[Beowulf] HPC workflows

John Hearns hearnsj at googlemail.com
Fri Nov 30 21:43:05 PST 2018

John, your reply makes so many points which could start a whole series of

 > Best use of our time now may well be to 'rm -rf SLURM' and figure out
how to install kubernetes.
Well that is something I have given a lot of thought to recently.
The folks over at Sylabs have already released a development version of
Singularity with Kubernetes Container Runtime Interface.
So yes, maybe the future of HPC at the small industrial/departmental level
will be Kubernetes.
Maybe it will be so for the national lab scale systems too.

Might be worth bringing in one of my adages here - in IT you run with the
herd, or you get trampled. Meaning that you may identify a good technology,
you may find that it fits well with your needs and that you like working
with it.
But if the herd is thundering off with another, even inferior, technology
then you will be left behind.

My own thoughts on HPC for a tightly coupled, on premise setup is that we
need a lightweight OS on the nodes, which does the bare minimum. No general
purpose utilities, no GUIS, nothing but network and storage. And container
The cluster will have the normal login nodes of course but will present
itself as a 'black box' to run containers.
But - given my herd analogy above - will we see that? Or will we see
private Openstack setups?

On Fri, 30 Nov 2018 at 23:04, John Hanks <griznog at gmail.com> wrote:

> On Thu, Nov 29, 2018 at 4:46 AM Jon Forrest <nobozo at gmail.com> wrote:
>> I agree completely. There is and always be a need for what I call
>> "pretty high performance computing", which is the highest performance
>> computing you can achieve, given practical limits like funding, space,
>> time, ... Sure there will always people who can figure out how to go
>> faster, but PHPC is pretty good.
> What a great term, PHPC. That probably describes the bulk of all "HPC"
> oriented computing being done today, if you consider all cores in use down
> to the lab/workbench level of clustering. Certainly for my userbase
> (bioinformatics) the computational part of a project often is a small
> subset of the total time spent on it and time to total solution is the most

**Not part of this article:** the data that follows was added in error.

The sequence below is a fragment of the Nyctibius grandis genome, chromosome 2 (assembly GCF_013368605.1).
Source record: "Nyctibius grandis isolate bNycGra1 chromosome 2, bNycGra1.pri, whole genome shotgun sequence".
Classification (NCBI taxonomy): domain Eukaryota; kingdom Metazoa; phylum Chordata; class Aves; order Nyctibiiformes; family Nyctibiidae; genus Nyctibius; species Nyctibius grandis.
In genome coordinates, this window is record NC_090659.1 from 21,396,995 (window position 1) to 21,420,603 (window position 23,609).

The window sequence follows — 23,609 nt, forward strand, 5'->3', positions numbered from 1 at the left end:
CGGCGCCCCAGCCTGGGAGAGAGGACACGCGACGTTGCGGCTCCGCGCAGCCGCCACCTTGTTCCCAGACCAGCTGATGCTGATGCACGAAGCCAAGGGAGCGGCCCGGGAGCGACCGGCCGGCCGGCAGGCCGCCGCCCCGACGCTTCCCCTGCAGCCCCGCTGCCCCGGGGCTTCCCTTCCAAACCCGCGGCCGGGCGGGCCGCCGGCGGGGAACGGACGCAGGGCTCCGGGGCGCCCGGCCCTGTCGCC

> important metric for them. It's rare for us to try to get that last 10% or
> 20% of performance gain.
> <rant>This has been a great thread overall, but I think no one is
> considering the elephant in the room. Technical arguments are not winning
> out in any of these technologies: CI/CD, containers, "devops", etc. All
> these things are stacking on arbitrary layers of abstraction in an attempt
> to cover up for the underlying, really really crappy software development
> practices/models and resulting code. They aren't successful because they
> are *good*, they are successful because they are *popular*.
> As HPC admins, we tend to report to research oriented groups. Not always,
> but more often than "normal" IT folks do who are often insulated from
> negative user feedback by ticket systems, metrics, etc. Think about the
> difference in that reporting chain:
> A PI/researcher gets her next grant, tenured position, brilliant new
> post-doc, etc., based on her research. Approach them about expanding the
> sysadmin staff by 10x people and they'll laugh you out of the room. Ask for
> an extra 100% budget to buy Vendor B storage rather than whitebox and
> they'll laugh you out of the room. They want as much raw
> computation/storage as cheaply as possible and would rather pay a grad
> student than a sysadmin to run it because a grad student is more likely to
> stumble over a publication and boost the PI's status. sysadmins are dead
> weight in this world, only tolerated.
> A CIO or CTO gets his next job based on the headcount and budget under his
> control. There is no incentive to be efficient in anything they do. Of